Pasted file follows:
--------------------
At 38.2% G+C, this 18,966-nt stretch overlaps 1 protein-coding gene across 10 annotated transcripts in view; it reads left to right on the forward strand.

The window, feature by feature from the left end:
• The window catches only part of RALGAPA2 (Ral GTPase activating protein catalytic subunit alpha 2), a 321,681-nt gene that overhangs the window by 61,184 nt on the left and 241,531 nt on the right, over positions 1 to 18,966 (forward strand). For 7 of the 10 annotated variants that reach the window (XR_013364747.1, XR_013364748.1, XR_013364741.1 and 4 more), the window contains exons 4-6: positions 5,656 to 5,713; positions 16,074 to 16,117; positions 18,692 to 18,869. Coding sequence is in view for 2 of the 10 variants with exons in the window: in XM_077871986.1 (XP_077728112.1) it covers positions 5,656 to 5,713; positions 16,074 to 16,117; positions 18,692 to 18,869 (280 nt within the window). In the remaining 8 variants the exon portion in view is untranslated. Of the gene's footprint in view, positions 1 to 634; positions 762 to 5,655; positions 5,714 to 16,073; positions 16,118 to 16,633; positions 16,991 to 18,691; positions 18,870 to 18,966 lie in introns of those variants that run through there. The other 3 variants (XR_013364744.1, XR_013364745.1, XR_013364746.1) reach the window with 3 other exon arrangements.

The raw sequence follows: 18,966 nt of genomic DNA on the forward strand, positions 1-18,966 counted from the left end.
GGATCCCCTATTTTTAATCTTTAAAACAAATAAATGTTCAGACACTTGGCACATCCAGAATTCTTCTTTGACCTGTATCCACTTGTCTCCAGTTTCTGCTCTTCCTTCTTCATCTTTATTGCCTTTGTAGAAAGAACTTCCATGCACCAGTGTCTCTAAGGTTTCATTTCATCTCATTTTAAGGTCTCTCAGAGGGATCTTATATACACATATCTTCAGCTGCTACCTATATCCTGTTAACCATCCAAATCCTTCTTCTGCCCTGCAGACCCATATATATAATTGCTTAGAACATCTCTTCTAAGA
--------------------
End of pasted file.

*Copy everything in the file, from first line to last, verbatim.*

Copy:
At 38.2% G+C, this 18,966-nt stretch overlaps 1 protein-coding gene across 10 annotated transcripts in view; it reads left to right on the forward strand.

The window, feature by feature from the left end:
• The window catches only part of RALGAPA2 (Ral GTPase activating protein catalytic subunit alpha 2), a 321,681-nt gene that overhangs the window by 61,184 nt on the left and 241,531 nt on the right, over positions 1 to 18,966 (forward strand). For 7 of the 10 annotated variants that reach the window (XR_013364747.1, XR_013364748.1, XR_013364741.1 and 4 more), the window contains exons 4-6: positions 5,656 to 5,713; positions 16,074 to 16,117; positions 18,692 to 18,869. Coding sequence is in view for 2 of the 10 variants with exons in the window: in XM_077871986.1 (XP_077728112.1) it covers positions 5,656 to 5,713; positions 16,074 to 16,117; positions 18,692 to 18,869 (280 nt within the window). In the remaining 8 variants the exon portion in view is untranslated. Of the gene's footprint in view, positions 1 to 634; positions 762 to 5,655; positions 5,714 to 16,073; positions 16,118 to 16,633; positions 16,991 to 18,691; positions 18,870 to 18,966 lie in introns of those variants that run through there. The other 3 variants (XR_013364744.1, XR_013364745.1, XR_013364746.1) reach the window with 3 other exon arrangements.

The raw sequence follows: 18,966 nt of genomic DNA on the forward strand, positions 1-18,966 counted from the left end.
GGATCCCCTATTTTTAATCTTTAAAACAAATAAATGTTCAGACACTTGGCACATCCAGAATTCTTCTTTGACCTGTATCCACTTGTCTCCAGTTTCTGCTCTTCCTTCTTCATCTTTATTGCCTTTGTAGAAAGAACTTCCATGCACCAGTGTCTCTAAGGTTTCATTTCATCTCATTTTAAGGTCTCTCAGAGGGATCTTATATACACATATCTTCAGCTGCTACCTATATCCTGTTAACCATCCAAATCCTTCTTCTGCCCTGCAGACCCATATATATAATTGCTTAGAACATCTCTTCTAAGA